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Re: [TowerTalk] RF Pattern

To: <>
Subject: Re: [TowerTalk] RF Pattern
From: "K8RI on Tower talk" <>
Date: Thu, 27 Apr 2006 16:41:02 -0400
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> The RF patterns (for safety) discussion is interesting.  What seems to be
> missing in much of the discussion is a definition of "average power". How
> is this determined?  For example, if I am a "hunt and pounce" CW DXer who gives a good explanation and 

It's pretty straight forward.
It's based on a 30 minute period over an uncontrolled area and 6 minutes 
over a controlled area.

> transmits less than 1% of my operational time --- but might hit 20% for
> short periods in a pileup ---- how do I use the formulas and compute

You use 30 minute and 6 minute periods where you transmit the most.

First you take the duty factor which is 40% for CW, 20% for SSB and 100% for 
FM, RTTY/Digital/ and AM.  Calculate how much time you are transmitting 
during your busiest period and calculate the average transmit time for both 
30 minutes and 6 minutes.  Multiply the results by the duty factor.

> "average power"?   Is "average power" computed the same way for controlled
> and uncontrolled areas?  If my operational time varies from 0 to maybe 2

Average is average, but the times are different.

> hours a day---with a long term average of 30 minutes a day---how is this
> averaged for these computations?

It doesn't matter how much you are on during any particular day.  The only 
periods used ate the busiest 30 minutes and the busiest 6 minutes (periods 
with the most transmit time.

> I assume that actual CW transmission might have 50% average key-down power
> and SSB somewhat less.

40 and 20% respectively. Multiply the average transmit times to get the 
average power.
For an example on FM. You are running 300 watts, you transmit 2 minutes,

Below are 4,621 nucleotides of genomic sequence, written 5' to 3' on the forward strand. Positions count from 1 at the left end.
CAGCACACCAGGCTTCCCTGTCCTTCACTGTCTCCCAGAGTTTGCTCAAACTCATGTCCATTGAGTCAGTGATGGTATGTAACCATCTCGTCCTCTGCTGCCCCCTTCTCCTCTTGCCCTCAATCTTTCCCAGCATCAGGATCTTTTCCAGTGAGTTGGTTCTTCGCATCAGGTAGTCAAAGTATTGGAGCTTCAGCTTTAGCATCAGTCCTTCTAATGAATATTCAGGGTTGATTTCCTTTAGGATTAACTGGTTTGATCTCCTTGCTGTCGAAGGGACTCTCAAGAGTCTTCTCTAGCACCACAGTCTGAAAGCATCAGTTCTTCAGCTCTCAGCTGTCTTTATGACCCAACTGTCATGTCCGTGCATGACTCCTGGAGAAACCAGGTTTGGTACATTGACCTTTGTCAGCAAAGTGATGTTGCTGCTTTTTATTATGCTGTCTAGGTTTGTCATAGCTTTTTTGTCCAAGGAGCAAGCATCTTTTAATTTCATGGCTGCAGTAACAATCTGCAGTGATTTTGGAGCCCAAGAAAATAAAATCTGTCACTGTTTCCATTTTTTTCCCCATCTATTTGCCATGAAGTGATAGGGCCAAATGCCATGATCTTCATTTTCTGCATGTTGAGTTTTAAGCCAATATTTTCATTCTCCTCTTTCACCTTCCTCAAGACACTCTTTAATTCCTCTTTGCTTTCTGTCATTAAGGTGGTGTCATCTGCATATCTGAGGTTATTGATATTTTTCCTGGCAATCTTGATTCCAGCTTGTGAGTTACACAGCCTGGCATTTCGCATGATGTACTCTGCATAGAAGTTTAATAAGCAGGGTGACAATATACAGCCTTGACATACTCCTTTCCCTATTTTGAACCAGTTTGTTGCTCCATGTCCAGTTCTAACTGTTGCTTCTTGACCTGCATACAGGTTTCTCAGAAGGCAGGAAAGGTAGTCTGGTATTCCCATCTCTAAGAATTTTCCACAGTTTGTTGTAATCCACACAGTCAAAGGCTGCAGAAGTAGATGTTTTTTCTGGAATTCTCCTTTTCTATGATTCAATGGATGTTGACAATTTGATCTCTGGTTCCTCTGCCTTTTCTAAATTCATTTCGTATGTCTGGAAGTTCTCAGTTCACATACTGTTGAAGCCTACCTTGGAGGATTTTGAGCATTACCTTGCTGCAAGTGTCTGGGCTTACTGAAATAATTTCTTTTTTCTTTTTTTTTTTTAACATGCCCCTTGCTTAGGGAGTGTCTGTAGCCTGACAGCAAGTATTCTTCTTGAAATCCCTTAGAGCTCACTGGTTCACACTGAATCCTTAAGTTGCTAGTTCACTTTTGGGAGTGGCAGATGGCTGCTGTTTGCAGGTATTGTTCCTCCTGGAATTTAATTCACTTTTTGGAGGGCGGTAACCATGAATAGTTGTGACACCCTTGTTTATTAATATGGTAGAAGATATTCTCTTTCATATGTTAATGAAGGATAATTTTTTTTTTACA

listen 2 minutes and transmit for another 2 minutes.  So your average is 
66.66... or just round to 67%.  So your average transmit time is 67% and on 
FM the duty cycle is 100%  * 67% * 300 watts = an average of 201 watts.
or take 1500 watts of SSB with a 20% duty cycle. Chasing DX you are going to 
be transmitting less and listening more. So say you only transmit 2 minutes 
total out of 6.  That is 33.333, or 34% rounded up.
That makes 20% * 34% * 1500 for an average of only 102 watts.

> For operators in my general category, where the long-term transmitting

Long term does not enter into the calcs.

> average time is a few minutes per day (CW or SSB) it would seem that these
> averages will dominate any of the exposure computations.  Really heavy use
> of RTTY, FM, etc, is a completely different matter and would appear to be
> so different that they should be computed differently.  For my type of

You use the duty factor for these which is 100%, but the transmit time is 
still the average for the busiest  30 minute and 6 minute times.

> operation, it would seem that (provided someone does not lean his head
> against the center of a beam or dipole) any reasonable operation is safe,
> even with a KW transmitter.
> Am I way off the mark here?

Not too far

Good Luck,

Roger Halstead (K8RI and ARRL 40 year Life Member)
N833R - World's oldest Debonair CD-2
> Bill - W2WO
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